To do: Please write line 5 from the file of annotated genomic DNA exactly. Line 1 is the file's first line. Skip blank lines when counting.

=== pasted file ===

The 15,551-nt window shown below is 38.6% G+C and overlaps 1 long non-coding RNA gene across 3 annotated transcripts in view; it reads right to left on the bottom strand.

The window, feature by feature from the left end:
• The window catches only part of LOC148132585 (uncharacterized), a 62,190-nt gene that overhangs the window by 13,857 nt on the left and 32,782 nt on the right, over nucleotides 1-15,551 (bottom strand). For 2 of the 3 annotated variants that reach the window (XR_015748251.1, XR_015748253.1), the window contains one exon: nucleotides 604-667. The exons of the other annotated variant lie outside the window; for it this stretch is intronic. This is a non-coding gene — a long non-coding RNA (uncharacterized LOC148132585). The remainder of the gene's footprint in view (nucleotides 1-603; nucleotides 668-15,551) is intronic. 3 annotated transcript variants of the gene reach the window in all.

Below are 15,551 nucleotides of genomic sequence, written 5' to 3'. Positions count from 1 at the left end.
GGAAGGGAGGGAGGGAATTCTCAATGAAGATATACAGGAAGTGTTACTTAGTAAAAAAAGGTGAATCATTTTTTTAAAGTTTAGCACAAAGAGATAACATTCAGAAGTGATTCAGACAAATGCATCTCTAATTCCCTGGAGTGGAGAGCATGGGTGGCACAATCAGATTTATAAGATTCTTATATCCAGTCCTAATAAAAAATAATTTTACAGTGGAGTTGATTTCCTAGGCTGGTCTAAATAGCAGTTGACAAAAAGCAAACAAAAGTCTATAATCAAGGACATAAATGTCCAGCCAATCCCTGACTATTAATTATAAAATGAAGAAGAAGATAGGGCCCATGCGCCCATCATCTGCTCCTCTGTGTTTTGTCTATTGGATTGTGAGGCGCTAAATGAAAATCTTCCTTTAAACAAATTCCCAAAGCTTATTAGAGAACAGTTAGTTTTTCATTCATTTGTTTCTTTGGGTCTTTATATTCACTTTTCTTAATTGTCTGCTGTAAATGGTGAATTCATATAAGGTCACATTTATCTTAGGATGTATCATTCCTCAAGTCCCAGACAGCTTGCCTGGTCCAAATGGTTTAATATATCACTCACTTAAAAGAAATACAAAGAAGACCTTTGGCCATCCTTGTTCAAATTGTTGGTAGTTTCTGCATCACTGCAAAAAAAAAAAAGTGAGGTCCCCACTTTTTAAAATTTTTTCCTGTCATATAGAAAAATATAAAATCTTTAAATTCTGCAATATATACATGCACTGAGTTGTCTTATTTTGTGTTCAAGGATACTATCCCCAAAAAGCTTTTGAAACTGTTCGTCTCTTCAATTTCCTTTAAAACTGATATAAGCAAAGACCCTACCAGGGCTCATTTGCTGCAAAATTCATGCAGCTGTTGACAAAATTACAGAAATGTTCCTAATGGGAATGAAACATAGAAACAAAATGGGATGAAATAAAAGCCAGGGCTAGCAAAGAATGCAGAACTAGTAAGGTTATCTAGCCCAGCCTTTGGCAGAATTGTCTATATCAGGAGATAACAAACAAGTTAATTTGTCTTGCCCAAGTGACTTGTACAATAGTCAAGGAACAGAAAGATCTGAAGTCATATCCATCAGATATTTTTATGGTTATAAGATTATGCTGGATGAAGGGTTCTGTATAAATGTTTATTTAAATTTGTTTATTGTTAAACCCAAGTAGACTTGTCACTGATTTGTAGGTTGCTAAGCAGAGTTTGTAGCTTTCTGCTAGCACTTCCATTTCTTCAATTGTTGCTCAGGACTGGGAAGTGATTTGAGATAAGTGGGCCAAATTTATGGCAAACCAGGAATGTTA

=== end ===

GGAAGGGAGGGAGGGAATTCTCAATGAAGATATACAGGAAGTGTTACTTAGTAAAAAAAGGTGAATCATTTTTTTAAAGTTTAGCACAAAGAGATAACATTCAGAAGTGATTCAGACAAATGCATCTCTAATTCCCTGGAGTGGAGAGCATGGGTGGCACAATCAGATTTATAAGATTCTTATATCCAGTCCTAATAAAAAATAATTTTACAGTGGAGTTGATTTCCTAGGCTGGTCTAAATAGCAGTTGACAAAAAGCAAACAAAAGTCTATAATCAAGGACATAAATGTCCAGCCAATCCCTGACTATTAATTATAAAATGAAGAAGAAGATAGGGCCCATGCGCCCATCATCTGCTCCTCTGTGTTTTGTCTATTGGATTGTGAGGCGCTAAATGAAAATCTTCCTTTAAACAAATTCCCAAAGCTTATTAGAGAACAGTTAGTTTTTCATTCATTTGTTTCTTTGGGTCTTTATATTCACTTTTCTTAATTGTCTGCTGTAAATGGTGAATTCATATAAGGTCACATTTATCTTAGGATGTATCATTCCTCAAGTCCCAGACAGCTTGCCTGGTCCAAATGGTTTAATATATCACTCACTTAAAAGAAATACAAAGAAGACCTTTGGCCATCCTTGTTCAAATTGTTGGTAGTTTCTGCATCACTGCAAAAAAAAAAAAGTGAGGTCCCCACTTTTTAAAATTTTTTCCTGTCATATAGAAAAATATAAAATCTTTAAATTCTGCAATATATACATGCACTGAGTTGTCTTATTTTGTGTTCAAGGATACTATCCCCAAAAAGCTTTTGAAACTGTTCGTCTCTTCAATTTCCTTTAAAACTGATATAAGCAAAGACCCTACCAGGGCTCATTTGCTGCAAAATTCATGCAGCTGTTGACAAAATTACAGAAATGTTCCTAATGGGAATGAAACATAGAAACAAAATGGGATGAAATAAAAGCCAGGGCTAGCAAAGAATGCAGAACTAGTAAGGTTATCTAGCCCAGCCTTTGGCAGAATTGTCTATATCAGGAGATAACAAACAAGTTAATTTGTCTTGCCCAAGTGACTTGTACAATAGTCAAGGAACAGAAAGATCTGAAGTCATATCCATCAGATATTTTTATGGTTATAAGATTATGCTGGATGAAGGGTTCTGTATAAATGTTTATTTAAATTTGTTTATTGTTAAACCCAAGTAGACTTGTCACTGATTTGTAGGTTGCTAAGCAGAGTTTGTAGCTTTCTGCTAGCACTTCCATTTCTTCAATTGTTGCTCAGGACTGGGAAGTGATTTGAGATAAGTGGGCCAAATTTATGGCAAACCAGGAATGTTA